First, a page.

‘I'm not going to,' Ron said, shaking his head, afraid that his voice sounded much softer and weaker than he'd intended it to.

She frowned again and bared her teeth. ‘We'll kill him so no one can take him!' She let out a sharp cry as she looked upward, her pink mouth and yellow teeth interrupting the dull greens and browns of their surroundings, sounding as though it was her being killed, her eyes wide, her head slightly tremoring, and lifted the knife into the air above him.

Ron released a one-syllable note of protest and smacked her as hard as he could in the face with the butt of his rifle. Her head bounced with the impact of the ground. She turned onto her back and began to convulse, her pupils rolling upward and behind her frenzied lids, her arms straightening out beside her as her dented fingers curled and contorted, her dropped knife on the ground beside her. Ron swiped the knife up quickly, careful not to touch her. As her face gave off a violent, vibrating shiver, she began to cough on wet, gagging sounds which sent beads of white foam from her mouth, dotting her face and clothing, soon turning into pools and eddies of cloudy mucous on the ground next to her. She let out one great gasp for air and her head fell still, her eyes open.

The boy just next to her let out a sigh of breath but didn't rouse. His black hair was damp. There were dark circles under his eyes.

Ron knelt next to the ghostly woman and tried to feel her pulse. Her skin felt cold and grainy to the touch. He waited a while just to make sure but, before long, decided that she was dead.

His hands were shaking as he knelt next to the boy and felt his pulse, this time on the wrist. Ron had already seen him breathing but had to be sure. His pulse was normal.

A shredding scream filled the sky above, forcing Ron's attention upward where the circling scavenger birds scouted the area without daring to land with the living still present.

Ron strapped his rifle to his back and hurried himself along, trying to lift the child. What if there were others like the woman, after all? Ron knelt and reached toward the child, nervous about the way his head hung. He struggled to get him into a better position. It wasn't long before the boy felt heavy despite his size. Ron lifted his legs high over branches and fallen logs so as not to trip, every now and then looking back as if the woman would rise and molest them once more. Had she come into the forest with the boy? Had Ron killed the boy's mother?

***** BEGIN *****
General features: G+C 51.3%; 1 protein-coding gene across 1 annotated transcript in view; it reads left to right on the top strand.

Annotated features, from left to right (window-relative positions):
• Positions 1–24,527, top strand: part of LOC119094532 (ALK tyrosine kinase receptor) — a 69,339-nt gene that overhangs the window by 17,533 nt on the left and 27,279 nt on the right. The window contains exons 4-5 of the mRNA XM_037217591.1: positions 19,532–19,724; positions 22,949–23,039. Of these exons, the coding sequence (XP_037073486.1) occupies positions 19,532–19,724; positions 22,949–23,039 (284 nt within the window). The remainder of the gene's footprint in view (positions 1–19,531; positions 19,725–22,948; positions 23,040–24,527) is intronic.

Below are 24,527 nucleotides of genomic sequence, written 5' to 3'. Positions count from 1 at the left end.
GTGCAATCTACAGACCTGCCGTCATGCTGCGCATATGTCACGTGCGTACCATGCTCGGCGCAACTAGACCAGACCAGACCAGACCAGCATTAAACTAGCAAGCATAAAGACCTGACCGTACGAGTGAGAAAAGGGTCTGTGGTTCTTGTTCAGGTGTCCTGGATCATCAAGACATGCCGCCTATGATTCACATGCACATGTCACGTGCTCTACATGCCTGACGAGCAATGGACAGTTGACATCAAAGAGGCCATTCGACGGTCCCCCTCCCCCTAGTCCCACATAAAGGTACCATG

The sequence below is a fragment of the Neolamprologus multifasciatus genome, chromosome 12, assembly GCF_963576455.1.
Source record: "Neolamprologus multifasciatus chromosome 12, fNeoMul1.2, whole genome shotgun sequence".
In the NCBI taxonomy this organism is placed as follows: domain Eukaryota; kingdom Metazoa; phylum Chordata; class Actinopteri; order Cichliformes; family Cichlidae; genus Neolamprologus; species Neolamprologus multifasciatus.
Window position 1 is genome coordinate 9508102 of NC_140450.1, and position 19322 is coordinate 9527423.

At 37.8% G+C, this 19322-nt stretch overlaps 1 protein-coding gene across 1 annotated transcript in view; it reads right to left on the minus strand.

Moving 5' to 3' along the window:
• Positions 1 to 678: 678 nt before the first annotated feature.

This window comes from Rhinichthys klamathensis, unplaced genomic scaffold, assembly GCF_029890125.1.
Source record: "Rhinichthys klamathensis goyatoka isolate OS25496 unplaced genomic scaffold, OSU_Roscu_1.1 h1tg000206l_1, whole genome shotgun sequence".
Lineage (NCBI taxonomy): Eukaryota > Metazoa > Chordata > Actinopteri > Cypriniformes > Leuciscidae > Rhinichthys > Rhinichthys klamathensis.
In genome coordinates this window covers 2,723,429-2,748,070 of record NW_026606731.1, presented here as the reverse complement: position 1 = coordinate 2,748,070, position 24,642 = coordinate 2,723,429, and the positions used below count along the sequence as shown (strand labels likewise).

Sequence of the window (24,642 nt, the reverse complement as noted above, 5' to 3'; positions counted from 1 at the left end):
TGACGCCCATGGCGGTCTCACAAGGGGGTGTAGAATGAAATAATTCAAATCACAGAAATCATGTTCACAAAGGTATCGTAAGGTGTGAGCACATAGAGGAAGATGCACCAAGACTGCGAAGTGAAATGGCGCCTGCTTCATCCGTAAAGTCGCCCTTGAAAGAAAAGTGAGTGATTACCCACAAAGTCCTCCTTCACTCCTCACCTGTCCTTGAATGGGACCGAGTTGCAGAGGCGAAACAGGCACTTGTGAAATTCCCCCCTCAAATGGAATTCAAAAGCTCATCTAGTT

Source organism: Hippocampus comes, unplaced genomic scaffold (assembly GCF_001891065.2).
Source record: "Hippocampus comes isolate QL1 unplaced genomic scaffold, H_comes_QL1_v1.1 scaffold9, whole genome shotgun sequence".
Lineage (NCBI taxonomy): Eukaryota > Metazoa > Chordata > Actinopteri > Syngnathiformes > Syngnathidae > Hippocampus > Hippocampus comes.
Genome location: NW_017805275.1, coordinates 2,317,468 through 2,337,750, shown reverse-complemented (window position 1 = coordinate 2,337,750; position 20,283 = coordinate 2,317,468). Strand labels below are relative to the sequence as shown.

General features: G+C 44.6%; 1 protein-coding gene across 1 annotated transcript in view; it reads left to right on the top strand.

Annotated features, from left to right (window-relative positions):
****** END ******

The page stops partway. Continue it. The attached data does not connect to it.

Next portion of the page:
The way her face changed reminded him of the stories missionaries had brought back from Africa and Barbados-men and women speaking in strange voices, referring to themselves in all manners of menacing plurality like the demon-possessed men who resided near the tombs in the gospels.

He arrived at his truck again with a peculiar degree of speed. He had to hike a ways along the muddy ridge in order to find a point shallow enough by which he could carry up the boy's body. Upon setting him in the passenger's side of his vehicle, he grew more aware of the clamminess of the boy's skin and the moisture which covered him and dampened his hair. Ron started the truck as an owl in the distance fell from a tree onto some unseen prey in the forest bed below. Once the truck was fully ready, he took the path adjacent to the pipeline down the mountain and headed toward the highway.

A white, angelic bird flew over the rocky cliffs cut long ago by the path of the winding highway along the river, the highway sometimes laying over portions of the stone-covered islands and fields which parted the water, only to lead into its widening bodies of cool green in the middle and ebony shadows hugging the brown banks swollen with large, smooth stones and riddled with jagged rocks peppering the sides and puncturing the ladders of hard earth underneath, creating white, erupting rapids forever roaring and twisting off fiery white fans into the flat waters above, which soon lost themselves under the first small bridge of Estacada, where the closest establishment to the trees and the split highway, Blue Moon Inn and Tavern, stood peopled with smokers in the parking lot, looking over the main street through town, running past the local grocery, many shops in rows on either side and a series of parking lots below dull, stopped-clock-like buildings with tinted interiors.

The sounds of sirens followed one another in ascending notes and were soon lost around the edges of verdant hills, summer breezes and the sounds of the river's lapping. Road signs were put up warning drivers that Mt. Hood Highway would be blocked off 10 miles out. Not long later, a police helicopter hummed over the town like a distant angel of warning and disappeared over the Mount Hood National Forest. Behind it was a news helicopter from Portland. Fire trucks, ambulances, police cars, and soon, a series of black cars could be seen taking that highway and disappearing around the folds of the land. Soon, it was reported around the world that some one hundred bodies had been discovered deep in the Mount Hood National Forest. No conclusion had been met though police thought it was a communal suicide of some sort-cult related, most likely. None of them had ID. No one knew where they'd come from. There'd been women and children among them. They seemed to have come from nowhere, or from deep in the earth, emerging only to die in the sunlight like worms vacating their rain-filled residencies.